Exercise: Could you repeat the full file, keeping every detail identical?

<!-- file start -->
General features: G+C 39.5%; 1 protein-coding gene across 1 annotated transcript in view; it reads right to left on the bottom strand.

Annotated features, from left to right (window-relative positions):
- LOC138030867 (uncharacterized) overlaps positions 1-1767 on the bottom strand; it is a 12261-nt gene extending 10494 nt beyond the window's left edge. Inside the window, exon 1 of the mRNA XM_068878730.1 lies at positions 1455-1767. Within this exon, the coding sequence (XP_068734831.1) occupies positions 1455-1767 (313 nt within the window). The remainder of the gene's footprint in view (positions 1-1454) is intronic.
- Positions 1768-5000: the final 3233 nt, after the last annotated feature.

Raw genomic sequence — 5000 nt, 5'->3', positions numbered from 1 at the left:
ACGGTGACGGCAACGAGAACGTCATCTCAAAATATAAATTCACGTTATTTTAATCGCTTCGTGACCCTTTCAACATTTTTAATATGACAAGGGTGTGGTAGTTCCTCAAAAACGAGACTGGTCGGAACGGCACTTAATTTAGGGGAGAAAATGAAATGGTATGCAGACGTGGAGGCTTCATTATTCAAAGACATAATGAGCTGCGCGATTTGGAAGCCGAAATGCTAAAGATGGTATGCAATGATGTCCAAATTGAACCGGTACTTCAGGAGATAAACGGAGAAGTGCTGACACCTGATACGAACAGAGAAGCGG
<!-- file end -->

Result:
General features: G+C 39.5%; 1 protein-coding gene across 1 annotated transcript in view; it reads right to left on the bottom strand.

Annotated features, from left to right (window-relative positions):
- LOC138030867 (uncharacterized) overlaps positions 1-1767 on the bottom strand; it is a 12261-nt gene extending 10494 nt beyond the window's left edge. Inside the window, exon 1 of the mRNA XM_068878730.1 lies at positions 1455-1767. Within this exon, the coding sequence (XP_068734831.1) occupies positions 1455-1767 (313 nt within the window). The remainder of the gene's footprint in view (positions 1-1454) is intronic.
- Positions 1768-5000: the final 3233 nt, after the last annotated feature.

Raw genomic sequence — 5000 nt, 5'->3', positions numbered from 1 at the left:
ACGGTGACGGCAACGAGAACGTCATCTCAAAATATAAATTCACGTTATTTTAATCGCTTCGTGACCCTTTCAACATTTTTAATATGACAAGGGTGTGGTAGTTCCTCAAAAACGAGACTGGTCGGAACGGCACTTAATTTAGGGGAGAAAATGAAATGGTATGCAGACGTGGAGGCTTCATTATTCAAAGACATAATGAGCTGCGCGATTTGGAAGCCGAAATGCTAAAGATGGTATGCAATGATGTCCAAATTGAACCGGTACTTCAGGAGATAAACGGAGAAGTGCTGACACCTGATACGAACAGAGAAGCGG